Enforced disappearances during the Spanish Civil War and Franco regime: Time for justice
by Lydia Vincente Márquez and Javier Chinchón Álvarez

The Historic Memory Law finally approved by Congress on 27 December 2007 failed to provide victims who “suffered persecution or violence during the Civil War and franco regime” with an effective remedy, thus undermining their rights to truth, justice and reparation. The Law falls short of Spain’s international obligations, for example, denying any responsibility of the State as regards the clarification of the whereabouts and fate of the disappeared as well as of the identification of the remains. Relatives of victims must apply for grants to the government and then carry out the exhumations privately.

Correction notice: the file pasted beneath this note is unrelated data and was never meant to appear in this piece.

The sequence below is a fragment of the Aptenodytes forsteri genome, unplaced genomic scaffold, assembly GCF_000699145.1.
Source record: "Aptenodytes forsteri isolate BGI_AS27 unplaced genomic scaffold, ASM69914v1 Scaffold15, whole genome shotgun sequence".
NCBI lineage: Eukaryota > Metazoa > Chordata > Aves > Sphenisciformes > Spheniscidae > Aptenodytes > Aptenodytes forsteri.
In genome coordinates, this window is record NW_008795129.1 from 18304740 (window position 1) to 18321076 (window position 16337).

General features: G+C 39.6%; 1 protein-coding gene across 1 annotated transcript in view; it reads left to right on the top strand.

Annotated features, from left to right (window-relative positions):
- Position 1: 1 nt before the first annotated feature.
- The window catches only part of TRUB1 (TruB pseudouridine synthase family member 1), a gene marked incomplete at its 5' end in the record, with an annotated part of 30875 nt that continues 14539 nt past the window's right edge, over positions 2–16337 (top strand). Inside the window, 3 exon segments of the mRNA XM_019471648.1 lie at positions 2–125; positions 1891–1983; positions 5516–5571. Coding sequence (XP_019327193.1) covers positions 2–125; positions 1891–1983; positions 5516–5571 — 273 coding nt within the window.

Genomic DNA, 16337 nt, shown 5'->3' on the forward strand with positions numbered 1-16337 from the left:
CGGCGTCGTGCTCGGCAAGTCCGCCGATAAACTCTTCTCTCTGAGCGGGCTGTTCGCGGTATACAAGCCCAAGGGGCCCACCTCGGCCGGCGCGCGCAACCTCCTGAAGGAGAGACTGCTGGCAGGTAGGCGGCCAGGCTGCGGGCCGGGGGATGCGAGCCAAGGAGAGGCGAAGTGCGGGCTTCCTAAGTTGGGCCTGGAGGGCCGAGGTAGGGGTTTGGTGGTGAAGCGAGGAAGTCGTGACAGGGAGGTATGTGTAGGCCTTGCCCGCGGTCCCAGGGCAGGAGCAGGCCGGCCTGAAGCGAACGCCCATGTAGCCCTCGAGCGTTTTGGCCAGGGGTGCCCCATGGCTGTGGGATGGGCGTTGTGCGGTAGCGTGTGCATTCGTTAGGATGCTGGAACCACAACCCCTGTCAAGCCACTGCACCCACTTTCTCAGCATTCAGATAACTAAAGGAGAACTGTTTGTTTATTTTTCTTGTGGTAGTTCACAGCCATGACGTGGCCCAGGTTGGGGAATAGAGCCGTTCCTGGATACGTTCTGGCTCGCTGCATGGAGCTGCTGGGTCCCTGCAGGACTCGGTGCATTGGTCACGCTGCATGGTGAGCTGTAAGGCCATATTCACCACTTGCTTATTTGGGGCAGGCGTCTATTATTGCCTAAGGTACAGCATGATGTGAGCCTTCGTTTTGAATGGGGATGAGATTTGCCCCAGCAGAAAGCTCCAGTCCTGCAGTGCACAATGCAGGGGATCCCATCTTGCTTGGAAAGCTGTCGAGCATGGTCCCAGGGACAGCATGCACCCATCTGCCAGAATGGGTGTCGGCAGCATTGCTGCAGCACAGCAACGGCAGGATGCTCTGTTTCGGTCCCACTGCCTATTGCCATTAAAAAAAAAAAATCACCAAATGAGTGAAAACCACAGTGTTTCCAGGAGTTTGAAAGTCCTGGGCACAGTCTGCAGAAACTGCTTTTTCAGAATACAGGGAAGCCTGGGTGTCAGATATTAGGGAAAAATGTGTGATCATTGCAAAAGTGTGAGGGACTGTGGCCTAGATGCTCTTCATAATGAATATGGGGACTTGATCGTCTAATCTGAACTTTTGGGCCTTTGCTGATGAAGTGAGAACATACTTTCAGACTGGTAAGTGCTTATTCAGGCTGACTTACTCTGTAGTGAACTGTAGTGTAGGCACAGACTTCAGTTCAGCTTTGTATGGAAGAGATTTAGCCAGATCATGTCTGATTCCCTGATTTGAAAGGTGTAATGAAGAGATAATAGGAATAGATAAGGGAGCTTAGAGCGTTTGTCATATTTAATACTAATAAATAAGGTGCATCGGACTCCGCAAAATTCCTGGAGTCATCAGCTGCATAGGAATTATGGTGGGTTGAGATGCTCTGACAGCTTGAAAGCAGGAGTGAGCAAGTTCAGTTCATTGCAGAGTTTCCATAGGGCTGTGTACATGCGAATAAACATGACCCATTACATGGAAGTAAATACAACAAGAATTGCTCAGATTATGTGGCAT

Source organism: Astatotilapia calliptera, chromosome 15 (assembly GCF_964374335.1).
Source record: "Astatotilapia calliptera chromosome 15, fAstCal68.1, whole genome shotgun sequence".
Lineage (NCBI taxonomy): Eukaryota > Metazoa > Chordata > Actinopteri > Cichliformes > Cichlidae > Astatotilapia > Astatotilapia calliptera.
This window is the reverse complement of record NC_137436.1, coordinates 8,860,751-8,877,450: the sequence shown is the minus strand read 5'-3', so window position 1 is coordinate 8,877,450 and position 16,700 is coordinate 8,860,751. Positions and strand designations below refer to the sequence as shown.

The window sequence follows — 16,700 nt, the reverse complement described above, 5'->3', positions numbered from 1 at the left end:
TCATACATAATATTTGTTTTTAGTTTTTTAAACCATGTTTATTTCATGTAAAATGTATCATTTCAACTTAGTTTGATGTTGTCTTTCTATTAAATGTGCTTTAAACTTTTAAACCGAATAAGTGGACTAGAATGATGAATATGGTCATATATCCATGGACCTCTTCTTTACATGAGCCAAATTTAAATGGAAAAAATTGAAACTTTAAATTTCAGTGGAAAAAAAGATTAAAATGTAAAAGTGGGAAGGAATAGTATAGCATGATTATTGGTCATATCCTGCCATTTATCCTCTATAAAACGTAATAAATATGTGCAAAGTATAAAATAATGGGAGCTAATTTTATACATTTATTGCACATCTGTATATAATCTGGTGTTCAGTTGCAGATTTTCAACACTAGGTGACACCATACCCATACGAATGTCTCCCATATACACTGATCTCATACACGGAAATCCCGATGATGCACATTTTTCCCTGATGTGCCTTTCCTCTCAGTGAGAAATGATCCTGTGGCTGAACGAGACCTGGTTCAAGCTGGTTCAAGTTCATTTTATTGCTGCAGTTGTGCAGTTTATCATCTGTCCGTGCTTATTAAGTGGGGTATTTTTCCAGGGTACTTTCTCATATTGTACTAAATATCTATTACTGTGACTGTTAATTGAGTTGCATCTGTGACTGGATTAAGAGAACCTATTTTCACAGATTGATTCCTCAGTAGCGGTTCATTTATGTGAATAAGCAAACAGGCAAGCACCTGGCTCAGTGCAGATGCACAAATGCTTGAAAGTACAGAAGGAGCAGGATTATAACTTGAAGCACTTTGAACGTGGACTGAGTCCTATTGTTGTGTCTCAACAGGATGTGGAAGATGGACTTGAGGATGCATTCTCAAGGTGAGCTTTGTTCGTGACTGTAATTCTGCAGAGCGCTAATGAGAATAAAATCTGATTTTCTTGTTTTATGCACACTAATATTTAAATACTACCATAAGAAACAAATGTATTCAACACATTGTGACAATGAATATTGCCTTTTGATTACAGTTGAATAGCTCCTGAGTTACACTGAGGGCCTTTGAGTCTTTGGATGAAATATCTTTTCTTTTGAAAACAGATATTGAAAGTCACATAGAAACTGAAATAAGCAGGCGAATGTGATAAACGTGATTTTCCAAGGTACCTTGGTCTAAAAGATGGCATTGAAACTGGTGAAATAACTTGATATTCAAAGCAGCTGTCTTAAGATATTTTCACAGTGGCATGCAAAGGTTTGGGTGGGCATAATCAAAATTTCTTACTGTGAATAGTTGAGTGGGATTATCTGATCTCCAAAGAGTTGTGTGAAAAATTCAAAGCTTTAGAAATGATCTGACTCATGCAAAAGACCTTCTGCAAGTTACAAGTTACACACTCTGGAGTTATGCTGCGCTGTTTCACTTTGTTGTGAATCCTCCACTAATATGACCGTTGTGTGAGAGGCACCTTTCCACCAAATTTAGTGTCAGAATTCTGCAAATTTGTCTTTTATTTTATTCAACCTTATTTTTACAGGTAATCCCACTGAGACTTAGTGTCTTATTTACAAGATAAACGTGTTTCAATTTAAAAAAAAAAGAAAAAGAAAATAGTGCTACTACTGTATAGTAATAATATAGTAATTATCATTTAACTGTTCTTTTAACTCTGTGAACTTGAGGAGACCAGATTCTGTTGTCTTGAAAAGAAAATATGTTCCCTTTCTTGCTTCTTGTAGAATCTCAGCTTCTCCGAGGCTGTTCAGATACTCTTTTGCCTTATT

The Supreme Court’s decision sets clear interpretative guidelines, preventing judges in Spain from applying international human rights and international criminal law doctrine and principles. This is a clear violation of Spain’s international obligations. This decision, in fact, has brought an immediate and conclusive end to any hopes that Spanish victims’ may have harbored that an official investigation into the fate and whereabouts of their dear ones would be conducted. This ruling has certainly paved the way for the presentation of complaints before the European Court of Human Rights (ECtHR) against Spain concerning its international responsibility arising from the continuing violation of its obligation to carry out an effective investigation under the European Convention for the Protection of Human Rights and Fundamental Freedoms.

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